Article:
As wine fraud has become a growing problem for the big industry names, Tim Elliott checks out the latest gadget that can help you make sure you really get what you pay for.
By Tim Elliott
Along with wine, I have a passion for technology and gadgets. So when the two intersect, it gets my attention. Not too long ago I received an email pitch from Bordeaux Winebank announcing a new iPhone app that works with their “Five Star Provenance” program. The app reads a QR code affixed to the case of wine which has a unique identification number. The app then goes to the internet and checks the number with the Bordeaux Winebank database confirming the provenance of the wine. The app also contains useful information including a review of the wine by critic Robert Parker.
Wine fraud is a growing problem and top Bordeaux producers such as Château Lafite Rothschild are turning to technology to help prevent it. Other First Growth Bordeaux producers are adopting similar high-tech solutions including Château Margaux who are using Prooftag. This system uses a unique identifier on each bottle that is affixed between the bottle and the capsule. The buyer can see a broken seal that would indicate potential fraud but can also scan the QR code with their mobile phone to verify the wine’s provenance.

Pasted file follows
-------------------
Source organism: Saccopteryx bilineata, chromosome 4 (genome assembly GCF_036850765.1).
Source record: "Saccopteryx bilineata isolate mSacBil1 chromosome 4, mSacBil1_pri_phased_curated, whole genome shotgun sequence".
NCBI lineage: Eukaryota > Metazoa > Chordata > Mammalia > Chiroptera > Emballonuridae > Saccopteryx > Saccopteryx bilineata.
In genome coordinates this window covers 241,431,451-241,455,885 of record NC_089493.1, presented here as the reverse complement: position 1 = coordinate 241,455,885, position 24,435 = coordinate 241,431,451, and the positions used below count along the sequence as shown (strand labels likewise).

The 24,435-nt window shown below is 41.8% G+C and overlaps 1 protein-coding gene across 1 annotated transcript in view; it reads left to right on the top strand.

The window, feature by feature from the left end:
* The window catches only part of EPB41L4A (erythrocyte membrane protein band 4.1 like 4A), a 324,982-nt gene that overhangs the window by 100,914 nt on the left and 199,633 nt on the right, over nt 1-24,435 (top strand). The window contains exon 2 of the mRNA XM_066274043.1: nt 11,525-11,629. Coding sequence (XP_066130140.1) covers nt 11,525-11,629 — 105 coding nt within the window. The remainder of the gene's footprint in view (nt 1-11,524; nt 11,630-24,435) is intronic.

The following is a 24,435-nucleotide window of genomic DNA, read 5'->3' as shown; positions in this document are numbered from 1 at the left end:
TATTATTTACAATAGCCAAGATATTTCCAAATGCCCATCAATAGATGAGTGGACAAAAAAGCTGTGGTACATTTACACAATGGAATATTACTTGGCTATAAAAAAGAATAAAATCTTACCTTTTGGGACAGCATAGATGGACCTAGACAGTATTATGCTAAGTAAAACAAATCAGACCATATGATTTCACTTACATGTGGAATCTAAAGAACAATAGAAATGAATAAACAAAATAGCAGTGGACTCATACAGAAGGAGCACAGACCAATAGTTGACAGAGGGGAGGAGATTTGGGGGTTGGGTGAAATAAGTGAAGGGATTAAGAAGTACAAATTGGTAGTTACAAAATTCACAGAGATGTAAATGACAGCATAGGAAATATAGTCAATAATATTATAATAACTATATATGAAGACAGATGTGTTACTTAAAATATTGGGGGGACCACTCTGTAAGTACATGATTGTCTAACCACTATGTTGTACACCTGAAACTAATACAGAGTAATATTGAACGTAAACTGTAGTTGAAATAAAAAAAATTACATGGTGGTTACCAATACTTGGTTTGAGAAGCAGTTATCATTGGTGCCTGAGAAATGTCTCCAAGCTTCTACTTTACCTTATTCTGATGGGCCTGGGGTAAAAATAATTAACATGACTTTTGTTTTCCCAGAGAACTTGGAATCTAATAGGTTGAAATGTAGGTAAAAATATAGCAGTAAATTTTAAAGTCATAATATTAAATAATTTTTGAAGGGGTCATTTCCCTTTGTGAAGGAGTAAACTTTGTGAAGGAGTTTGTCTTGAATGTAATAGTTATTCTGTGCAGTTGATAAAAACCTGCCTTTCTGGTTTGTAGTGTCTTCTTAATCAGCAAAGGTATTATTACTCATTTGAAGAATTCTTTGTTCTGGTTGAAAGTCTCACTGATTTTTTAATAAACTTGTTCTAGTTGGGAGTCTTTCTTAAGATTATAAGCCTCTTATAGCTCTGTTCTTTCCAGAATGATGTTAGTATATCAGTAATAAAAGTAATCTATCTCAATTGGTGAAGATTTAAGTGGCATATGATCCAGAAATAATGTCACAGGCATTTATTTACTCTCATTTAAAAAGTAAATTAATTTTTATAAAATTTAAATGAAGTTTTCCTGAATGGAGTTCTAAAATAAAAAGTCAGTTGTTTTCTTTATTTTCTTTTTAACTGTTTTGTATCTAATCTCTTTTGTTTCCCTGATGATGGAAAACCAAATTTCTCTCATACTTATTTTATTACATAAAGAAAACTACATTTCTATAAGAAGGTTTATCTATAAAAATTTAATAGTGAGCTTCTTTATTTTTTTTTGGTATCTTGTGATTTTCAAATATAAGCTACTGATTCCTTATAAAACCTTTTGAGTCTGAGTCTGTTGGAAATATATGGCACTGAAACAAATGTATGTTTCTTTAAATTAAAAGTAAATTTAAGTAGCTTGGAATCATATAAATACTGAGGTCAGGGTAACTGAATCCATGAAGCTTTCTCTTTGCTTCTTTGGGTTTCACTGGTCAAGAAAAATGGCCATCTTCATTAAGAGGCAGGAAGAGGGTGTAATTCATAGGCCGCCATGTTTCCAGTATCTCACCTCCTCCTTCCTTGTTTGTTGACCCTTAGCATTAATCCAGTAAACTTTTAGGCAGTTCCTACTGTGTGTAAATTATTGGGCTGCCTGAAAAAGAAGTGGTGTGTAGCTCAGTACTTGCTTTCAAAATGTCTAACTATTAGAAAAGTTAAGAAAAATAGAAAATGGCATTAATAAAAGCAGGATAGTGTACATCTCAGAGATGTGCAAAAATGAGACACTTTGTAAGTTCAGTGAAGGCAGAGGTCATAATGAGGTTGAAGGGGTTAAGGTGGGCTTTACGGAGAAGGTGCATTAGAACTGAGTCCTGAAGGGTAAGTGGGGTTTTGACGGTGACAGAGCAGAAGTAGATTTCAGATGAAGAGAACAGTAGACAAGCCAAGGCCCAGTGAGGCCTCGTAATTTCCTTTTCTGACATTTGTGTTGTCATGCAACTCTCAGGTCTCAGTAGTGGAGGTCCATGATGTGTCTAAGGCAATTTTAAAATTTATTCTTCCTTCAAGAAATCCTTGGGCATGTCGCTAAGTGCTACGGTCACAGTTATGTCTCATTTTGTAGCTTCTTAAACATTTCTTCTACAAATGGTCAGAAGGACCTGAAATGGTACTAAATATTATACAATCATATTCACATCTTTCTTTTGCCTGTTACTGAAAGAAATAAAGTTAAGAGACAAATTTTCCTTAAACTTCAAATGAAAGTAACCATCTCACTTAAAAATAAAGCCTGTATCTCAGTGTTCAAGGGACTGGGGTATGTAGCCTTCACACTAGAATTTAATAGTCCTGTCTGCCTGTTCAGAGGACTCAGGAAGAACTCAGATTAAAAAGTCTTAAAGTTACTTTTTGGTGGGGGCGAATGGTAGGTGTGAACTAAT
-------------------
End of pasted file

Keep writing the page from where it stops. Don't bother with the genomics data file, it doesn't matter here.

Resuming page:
Other less high-tech methods are also used like individual numbered bottles, custom bottles each vintage and special label ink but it’s good to see these new developments to prevent counterfeit wine. As China and the rest of Asia continue to grow in the fine wine market, it is important for the most collectible wines to maintain their elite status. And iPhones just might help them reach their goals.
Tim Elliott is a marketer, blogger, and podcaster based in the Twin Cities. In 2004 he created Winecast, the first wine podcast, which is also a wine blog. He has also written about wine for Minneapolis City Pages and Vineyard & Winery Management Magazine.